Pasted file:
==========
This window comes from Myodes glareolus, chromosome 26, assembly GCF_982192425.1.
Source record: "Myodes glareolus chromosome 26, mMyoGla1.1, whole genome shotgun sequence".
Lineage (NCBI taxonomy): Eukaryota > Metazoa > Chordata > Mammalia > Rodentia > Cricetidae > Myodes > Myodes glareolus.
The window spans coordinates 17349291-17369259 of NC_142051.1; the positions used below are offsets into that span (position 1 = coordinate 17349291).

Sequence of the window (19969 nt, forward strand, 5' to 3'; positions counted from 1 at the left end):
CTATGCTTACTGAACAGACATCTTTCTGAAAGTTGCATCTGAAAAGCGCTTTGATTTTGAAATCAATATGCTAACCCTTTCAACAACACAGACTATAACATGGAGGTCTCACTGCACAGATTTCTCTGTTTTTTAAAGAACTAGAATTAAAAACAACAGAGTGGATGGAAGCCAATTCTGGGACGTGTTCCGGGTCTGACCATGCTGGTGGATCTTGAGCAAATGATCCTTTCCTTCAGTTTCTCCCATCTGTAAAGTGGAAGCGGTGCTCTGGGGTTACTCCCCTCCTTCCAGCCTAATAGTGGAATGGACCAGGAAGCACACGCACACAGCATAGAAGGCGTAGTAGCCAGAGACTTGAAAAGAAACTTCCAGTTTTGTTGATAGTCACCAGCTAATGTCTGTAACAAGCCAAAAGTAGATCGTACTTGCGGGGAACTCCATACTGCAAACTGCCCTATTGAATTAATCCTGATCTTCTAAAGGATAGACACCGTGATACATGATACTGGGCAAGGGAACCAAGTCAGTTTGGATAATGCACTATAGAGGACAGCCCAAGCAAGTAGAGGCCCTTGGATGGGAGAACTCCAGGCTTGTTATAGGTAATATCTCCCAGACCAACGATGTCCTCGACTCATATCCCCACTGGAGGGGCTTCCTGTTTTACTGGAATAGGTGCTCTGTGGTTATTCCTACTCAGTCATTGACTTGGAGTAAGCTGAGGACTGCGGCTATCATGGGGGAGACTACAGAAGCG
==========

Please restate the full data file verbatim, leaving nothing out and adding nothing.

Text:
This window comes from Myodes glareolus, chromosome 26, assembly GCF_982192425.1.
Source record: "Myodes glareolus chromosome 26, mMyoGla1.1, whole genome shotgun sequence".
Lineage (NCBI taxonomy): Eukaryota > Metazoa > Chordata > Mammalia > Rodentia > Cricetidae > Myodes > Myodes glareolus.
The window spans coordinates 17349291-17369259 of NC_142051.1; the positions used below are offsets into that span (position 1 = coordinate 17349291).

Sequence of the window (19969 nt, forward strand, 5' to 3'; positions counted from 1 at the left end):
CTATGCTTACTGAACAGACATCTTTCTGAAAGTTGCATCTGAAAAGCGCTTTGATTTTGAAATCAATATGCTAACCCTTTCAACAACACAGACTATAACATGGAGGTCTCACTGCACAGATTTCTCTGTTTTTTAAAGAACTAGAATTAAAAACAACAGAGTGGATGGAAGCCAATTCTGGGACGTGTTCCGGGTCTGACCATGCTGGTGGATCTTGAGCAAATGATCCTTTCCTTCAGTTTCTCCCATCTGTAAAGTGGAAGCGGTGCTCTGGGGTTACTCCCCTCCTTCCAGCCTAATAGTGGAATGGACCAGGAAGCACACGCACACAGCATAGAAGGCGTAGTAGCCAGAGACTTGAAAAGAAACTTCCAGTTTTGTTGATAGTCACCAGCTAATGTCTGTAACAAGCCAAAAGTAGATCGTACTTGCGGGGAACTCCATACTGCAAACTGCCCTATTGAATTAATCCTGATCTTCTAAAGGATAGACACCGTGATACATGATACTGGGCAAGGGAACCAAGTCAGTTTGGATAATGCACTATAGAGGACAGCCCAAGCAAGTAGAGGCCCTTGGATGGGAGAACTCCAGGCTTGTTATAGGTAATATCTCCCAGACCAACGATGTCCTCGACTCATATCCCCACTGGAGGGGCTTCCTGTTTTACTGGAATAGGTGCTCTGTGGTTATTCCTACTCAGTCATTGACTTGGAGTAAGCTGAGGACTGCGGCTATCATGGGGGAGACTACAGAAGCG